RESIDENTS who are volunteering their own time to run a warm hub in a development for the vulnerable and elderly are “heartbroken” over energy bill hikes.

South Essex Homes is increasing costs by 104 per cent for heating and lighting in communal areas in its blocks of flats across Southend.

Residents living at the Yantlet development in London Road, Leigh, say they are “devastated” the costs of heating communal areas is being transferred onto them.

A group of volunteers have set up a warm hub, serving a roast lunch everyone Sunday, to help those who are struggling with the cost-of-living crisis.

But as the hub is held in a communal space, the residents will now be facing increased bills to keep it running.

Karen Berry, 65, who has lived in the block run by South Essex Homes for 13 years, said: “The news has devastated everyone, we have worked hard to make the warm hub a welcoming place for everyone, and it is now going to start costing us an arm and a leg.

“There was one resident who is living on bags of crisps, and this is probably the only hot meal they have all week."

Ms Berry, who is on Universal Credit and cannot work due to health issues, added: “We have been blindsided and it is heart-breaking for everybody. We were warned to put money aside to cover the shortfall, how can people put money aside when they don’t have enough to get by as it is?”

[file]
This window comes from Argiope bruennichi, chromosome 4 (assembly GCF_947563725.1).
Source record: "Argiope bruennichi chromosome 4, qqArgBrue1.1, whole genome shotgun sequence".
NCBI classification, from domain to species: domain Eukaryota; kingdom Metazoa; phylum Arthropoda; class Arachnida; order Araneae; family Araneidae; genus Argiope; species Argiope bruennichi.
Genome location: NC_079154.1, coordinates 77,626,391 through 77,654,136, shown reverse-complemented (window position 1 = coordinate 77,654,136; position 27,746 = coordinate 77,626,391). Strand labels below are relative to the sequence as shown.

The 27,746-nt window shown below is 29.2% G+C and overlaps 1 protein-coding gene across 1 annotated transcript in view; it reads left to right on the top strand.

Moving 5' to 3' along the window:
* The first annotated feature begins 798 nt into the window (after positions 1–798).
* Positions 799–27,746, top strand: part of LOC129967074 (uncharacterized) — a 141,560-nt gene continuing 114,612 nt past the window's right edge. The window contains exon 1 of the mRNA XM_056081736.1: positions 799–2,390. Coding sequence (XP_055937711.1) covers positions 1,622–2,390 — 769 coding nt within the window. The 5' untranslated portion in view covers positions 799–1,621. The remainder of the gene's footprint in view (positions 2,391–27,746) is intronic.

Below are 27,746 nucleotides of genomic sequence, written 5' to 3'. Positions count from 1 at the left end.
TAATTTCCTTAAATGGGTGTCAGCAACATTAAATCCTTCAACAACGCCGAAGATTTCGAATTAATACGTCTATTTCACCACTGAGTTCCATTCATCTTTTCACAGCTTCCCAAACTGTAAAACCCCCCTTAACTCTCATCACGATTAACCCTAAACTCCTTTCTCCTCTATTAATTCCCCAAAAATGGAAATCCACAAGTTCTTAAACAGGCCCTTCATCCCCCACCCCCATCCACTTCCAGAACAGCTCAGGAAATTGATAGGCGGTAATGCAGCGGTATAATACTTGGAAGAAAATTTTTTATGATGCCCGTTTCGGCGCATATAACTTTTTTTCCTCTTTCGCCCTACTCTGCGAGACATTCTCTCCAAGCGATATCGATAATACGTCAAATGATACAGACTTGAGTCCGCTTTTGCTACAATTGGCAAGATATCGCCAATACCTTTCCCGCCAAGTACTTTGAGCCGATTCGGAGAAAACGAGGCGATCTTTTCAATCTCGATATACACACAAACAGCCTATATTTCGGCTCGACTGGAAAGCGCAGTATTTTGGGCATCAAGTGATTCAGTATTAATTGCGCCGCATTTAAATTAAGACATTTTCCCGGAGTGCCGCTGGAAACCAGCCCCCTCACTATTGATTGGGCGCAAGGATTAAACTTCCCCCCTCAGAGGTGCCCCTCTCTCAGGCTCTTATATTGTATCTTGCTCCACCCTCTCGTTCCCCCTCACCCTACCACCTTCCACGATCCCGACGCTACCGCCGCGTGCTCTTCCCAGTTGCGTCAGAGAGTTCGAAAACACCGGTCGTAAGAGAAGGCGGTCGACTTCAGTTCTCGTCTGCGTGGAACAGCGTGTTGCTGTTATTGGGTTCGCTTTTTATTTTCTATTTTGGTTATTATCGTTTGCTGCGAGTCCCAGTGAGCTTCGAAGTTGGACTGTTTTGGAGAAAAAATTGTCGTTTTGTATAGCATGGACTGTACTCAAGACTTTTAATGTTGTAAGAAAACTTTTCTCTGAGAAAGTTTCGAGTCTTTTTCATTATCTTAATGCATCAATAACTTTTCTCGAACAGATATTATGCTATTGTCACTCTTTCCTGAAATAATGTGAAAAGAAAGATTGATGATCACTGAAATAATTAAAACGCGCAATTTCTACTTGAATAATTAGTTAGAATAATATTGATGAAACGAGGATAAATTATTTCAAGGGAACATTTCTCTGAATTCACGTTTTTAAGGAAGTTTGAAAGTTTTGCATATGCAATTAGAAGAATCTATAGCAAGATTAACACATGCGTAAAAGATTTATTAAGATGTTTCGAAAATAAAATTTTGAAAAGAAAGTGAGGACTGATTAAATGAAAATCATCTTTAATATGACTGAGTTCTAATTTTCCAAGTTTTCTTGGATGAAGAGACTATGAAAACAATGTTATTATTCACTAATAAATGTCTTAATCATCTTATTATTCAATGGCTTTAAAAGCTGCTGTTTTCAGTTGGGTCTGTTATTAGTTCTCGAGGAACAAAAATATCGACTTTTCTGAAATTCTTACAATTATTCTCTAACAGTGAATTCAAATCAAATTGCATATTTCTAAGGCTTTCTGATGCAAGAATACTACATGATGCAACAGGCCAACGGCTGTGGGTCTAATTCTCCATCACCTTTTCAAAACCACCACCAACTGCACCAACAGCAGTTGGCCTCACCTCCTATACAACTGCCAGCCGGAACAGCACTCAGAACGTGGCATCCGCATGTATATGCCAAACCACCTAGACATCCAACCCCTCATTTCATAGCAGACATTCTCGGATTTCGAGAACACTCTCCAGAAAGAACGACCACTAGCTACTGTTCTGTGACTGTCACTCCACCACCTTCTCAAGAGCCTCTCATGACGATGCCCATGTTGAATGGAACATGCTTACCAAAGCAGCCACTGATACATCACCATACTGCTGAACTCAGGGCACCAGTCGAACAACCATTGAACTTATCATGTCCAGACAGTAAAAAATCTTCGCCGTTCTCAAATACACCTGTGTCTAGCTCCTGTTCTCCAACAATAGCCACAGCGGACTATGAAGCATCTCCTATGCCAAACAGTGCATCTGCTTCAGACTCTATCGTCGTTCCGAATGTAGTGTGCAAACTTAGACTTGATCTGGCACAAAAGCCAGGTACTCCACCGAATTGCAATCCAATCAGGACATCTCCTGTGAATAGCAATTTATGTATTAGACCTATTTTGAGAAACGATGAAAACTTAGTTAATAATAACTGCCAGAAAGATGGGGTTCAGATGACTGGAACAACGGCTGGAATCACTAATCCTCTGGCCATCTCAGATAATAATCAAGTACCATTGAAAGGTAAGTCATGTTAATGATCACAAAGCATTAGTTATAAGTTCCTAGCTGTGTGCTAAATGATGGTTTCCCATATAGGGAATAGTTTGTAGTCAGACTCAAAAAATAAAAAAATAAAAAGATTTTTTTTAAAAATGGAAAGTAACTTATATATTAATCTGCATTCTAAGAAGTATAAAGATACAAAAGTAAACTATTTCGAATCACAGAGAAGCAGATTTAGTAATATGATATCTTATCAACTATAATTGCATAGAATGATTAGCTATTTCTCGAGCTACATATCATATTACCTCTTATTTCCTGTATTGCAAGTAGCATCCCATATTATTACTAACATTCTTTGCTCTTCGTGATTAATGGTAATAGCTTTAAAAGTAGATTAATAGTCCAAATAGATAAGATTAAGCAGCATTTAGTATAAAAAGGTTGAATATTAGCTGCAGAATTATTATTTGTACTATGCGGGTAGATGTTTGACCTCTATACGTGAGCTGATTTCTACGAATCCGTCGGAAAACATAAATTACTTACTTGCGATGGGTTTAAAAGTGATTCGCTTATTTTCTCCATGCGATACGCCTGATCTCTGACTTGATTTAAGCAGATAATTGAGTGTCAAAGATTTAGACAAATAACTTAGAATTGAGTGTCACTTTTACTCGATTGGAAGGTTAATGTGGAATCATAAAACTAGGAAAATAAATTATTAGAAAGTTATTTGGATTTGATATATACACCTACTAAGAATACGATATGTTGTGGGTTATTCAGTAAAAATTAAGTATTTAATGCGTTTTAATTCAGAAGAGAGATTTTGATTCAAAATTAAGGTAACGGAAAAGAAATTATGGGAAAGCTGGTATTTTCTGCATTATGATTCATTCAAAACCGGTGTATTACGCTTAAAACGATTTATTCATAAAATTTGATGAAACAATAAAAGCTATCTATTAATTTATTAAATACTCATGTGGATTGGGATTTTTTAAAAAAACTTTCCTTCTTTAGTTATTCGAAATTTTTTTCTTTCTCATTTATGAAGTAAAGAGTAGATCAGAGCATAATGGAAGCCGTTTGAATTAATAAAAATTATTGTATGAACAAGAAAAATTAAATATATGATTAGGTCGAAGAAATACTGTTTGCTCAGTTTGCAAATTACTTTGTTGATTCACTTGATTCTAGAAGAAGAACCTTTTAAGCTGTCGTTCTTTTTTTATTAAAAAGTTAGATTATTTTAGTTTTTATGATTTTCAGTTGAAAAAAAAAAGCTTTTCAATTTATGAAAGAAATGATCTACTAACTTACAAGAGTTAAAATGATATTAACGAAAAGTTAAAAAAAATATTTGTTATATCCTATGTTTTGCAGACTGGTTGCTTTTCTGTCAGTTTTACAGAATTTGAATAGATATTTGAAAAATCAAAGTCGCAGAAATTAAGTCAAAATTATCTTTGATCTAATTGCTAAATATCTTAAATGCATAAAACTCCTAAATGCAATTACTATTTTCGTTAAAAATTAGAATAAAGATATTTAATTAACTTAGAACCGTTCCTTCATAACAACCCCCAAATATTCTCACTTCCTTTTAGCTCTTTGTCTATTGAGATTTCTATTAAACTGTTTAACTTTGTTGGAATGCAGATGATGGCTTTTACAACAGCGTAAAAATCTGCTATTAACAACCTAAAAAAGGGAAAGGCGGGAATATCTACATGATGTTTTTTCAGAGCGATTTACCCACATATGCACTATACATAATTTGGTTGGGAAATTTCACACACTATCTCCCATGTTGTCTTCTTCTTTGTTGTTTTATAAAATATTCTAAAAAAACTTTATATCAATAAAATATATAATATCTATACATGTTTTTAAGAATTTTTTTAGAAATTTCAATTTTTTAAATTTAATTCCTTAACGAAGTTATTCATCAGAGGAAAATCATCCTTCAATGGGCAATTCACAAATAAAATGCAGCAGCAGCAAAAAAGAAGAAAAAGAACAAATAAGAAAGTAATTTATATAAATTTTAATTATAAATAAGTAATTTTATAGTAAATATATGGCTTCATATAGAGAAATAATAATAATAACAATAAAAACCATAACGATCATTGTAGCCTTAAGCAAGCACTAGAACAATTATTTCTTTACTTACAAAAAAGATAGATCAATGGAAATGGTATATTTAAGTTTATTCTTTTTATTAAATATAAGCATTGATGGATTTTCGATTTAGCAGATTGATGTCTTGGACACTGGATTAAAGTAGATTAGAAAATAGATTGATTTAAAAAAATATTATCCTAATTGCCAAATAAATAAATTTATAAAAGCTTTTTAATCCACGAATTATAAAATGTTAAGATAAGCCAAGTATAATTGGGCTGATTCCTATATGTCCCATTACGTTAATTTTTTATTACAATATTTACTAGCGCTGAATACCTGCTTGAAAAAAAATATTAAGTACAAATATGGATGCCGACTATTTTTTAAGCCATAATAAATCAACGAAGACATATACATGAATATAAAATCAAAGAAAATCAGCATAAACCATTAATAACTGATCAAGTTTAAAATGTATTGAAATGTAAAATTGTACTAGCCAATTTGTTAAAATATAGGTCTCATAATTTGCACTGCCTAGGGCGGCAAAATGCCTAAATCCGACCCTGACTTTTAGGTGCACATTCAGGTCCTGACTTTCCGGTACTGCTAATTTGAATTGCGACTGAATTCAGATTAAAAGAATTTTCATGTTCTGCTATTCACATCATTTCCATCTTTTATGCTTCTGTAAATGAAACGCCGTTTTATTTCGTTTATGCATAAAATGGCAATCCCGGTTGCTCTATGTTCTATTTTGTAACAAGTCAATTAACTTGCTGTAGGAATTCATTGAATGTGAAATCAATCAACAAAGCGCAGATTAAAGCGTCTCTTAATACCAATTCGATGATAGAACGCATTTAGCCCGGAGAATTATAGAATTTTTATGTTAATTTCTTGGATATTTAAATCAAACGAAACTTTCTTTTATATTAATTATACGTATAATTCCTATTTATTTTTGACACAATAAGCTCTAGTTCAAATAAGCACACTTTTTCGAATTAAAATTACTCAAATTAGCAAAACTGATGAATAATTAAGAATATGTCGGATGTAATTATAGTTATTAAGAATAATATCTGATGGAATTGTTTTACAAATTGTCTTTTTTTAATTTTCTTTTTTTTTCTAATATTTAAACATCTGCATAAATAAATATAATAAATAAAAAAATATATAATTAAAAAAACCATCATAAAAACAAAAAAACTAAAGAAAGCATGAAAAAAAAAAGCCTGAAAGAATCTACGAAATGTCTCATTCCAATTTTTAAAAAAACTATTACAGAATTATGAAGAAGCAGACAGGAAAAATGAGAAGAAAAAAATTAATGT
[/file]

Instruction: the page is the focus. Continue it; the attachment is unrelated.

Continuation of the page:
The housing association is planning to increase heating costs by £12.63 and service charge costs by £7.85 per week for all residents living in sheltered accommodation or hostels.

A spokesman for South Essex Homes said: “The increase in energy costs is a national issue affecting every household up and down the country, and those within sheltered housing schemes are no different.  Over the past year, the cost of heating the communal areas in the large residential buildings we manage has substantially increased. 

“We fully appreciate that times are tough for everyone at the moment, however, it is not possible for us to absorb this actual cost increase and we need to recover the additional spend at each building from the residents who live in them.”